Cyber-security has never been more important for enterprises. With regulations such as GDPR (opens in new tab) in force, falling victim to a breach can result in damaging financial consequences. As consumer awareness of data protection grows, many will stop doing business with a brand that’s suffered a breach. As a result, cyber-security spending has increased significantly, with Gartner predicting a 9% rise in 2019 compared to spending in 2018.
However, there were still a number of high-profile attacks in 2019, with 4.1 billion records exposed in the first half of the year. Worryingly, 3.2 billion of these records were exposed by just eight breaches, demonstrating how much damage a successful attack can cause. Big names were hit, including Capital One and Equifax, but smaller companies also suffered, with 32% of UK businesses identifying a cyber-security breach or attack according to DCMS’s Cyber-Security Breaches Survey 2019.
Ivan Blesa is Head of Product at Noble.
It’s clear that businesses today are continuing to face an unprecedented level of threat that goes beyond simple malware protection (opens in new tab) and antivirus software (opens in new tab), as cyber-criminals become more adept at identifying and exploiting vulnerabilities in networks. At the same time, advances in technology, specifically deep learning, will arm businesses with new weapons to bolster their security infrastructure and stay secure in the fight against cyber-criminals. Here are three ways network monitoring will evolve in 2020.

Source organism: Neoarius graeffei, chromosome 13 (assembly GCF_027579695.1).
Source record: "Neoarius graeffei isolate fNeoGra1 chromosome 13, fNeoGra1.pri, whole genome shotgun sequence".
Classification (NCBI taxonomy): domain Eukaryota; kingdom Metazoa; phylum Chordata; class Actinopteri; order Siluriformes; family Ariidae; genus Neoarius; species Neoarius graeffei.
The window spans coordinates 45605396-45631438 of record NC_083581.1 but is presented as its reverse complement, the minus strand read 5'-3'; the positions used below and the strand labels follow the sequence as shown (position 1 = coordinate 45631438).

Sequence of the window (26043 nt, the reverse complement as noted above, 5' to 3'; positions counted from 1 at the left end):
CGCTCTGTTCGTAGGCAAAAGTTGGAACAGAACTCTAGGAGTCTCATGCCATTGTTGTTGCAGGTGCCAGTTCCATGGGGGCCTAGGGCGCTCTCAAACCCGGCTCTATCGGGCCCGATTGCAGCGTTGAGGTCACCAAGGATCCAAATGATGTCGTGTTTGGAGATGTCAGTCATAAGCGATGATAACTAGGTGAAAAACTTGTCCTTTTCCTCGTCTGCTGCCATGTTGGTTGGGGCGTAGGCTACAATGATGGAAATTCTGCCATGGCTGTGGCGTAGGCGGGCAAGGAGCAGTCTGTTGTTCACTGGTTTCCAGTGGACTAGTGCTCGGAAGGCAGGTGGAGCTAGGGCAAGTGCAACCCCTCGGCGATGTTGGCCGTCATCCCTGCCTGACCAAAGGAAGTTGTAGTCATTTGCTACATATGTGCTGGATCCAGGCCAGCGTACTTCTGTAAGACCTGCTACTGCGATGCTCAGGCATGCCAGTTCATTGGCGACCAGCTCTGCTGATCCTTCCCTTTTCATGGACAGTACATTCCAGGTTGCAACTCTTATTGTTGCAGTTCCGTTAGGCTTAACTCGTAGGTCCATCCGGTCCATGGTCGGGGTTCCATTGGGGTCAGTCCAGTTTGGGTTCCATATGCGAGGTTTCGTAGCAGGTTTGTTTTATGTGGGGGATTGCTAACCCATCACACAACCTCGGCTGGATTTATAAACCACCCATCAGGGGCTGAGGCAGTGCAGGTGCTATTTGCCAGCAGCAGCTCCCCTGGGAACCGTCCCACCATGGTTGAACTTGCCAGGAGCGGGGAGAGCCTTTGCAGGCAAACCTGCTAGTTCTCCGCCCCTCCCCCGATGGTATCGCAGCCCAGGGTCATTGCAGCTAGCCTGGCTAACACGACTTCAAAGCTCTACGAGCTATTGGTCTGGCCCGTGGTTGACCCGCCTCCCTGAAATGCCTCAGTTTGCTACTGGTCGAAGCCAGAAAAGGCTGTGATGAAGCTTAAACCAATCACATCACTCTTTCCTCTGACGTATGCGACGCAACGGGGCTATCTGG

Intelligent network monitoring
2020 will see organisations move away from legacy approaches to network security, towards intelligent network monitoring (opens in new tab) powered by deep learning that are more adept at keeping businesses secure in today’s threat landscape.
Traditional approaches to network monitoring rely on feeding historical data into a learning algorithm, so that the system understands what’s considered “bad” and can flag future occurrences to security teams accordingly.
The problem with this approach is that it restricts an organisation’s ability to identify activity that’s not been seen before, meaning any new threats can slip through the net. With cyber-criminals constantly evolving their methods and collaborating (opens in new tab) with each other to find innovative ways of causing damage, businesses need network monitoring solutions that can keep up.
The power of deep learning to analyse complex situations with a level of detail impossible with traditional approaches, opens new possibilities to tackle cyber-threats previously unseen that try to hide behind the noise of business activities.
Unsupervised deep learning-powered network monitoring allows businesses to create a highly accurate and adapting baseline of normal activities within the organisation. By being very precise in detecting what is normal, if becomes extremely effective identifying unseen threats. As a result, businesses will be able to take a proactive approach to cyber-security, remaining on the front foot against attackers.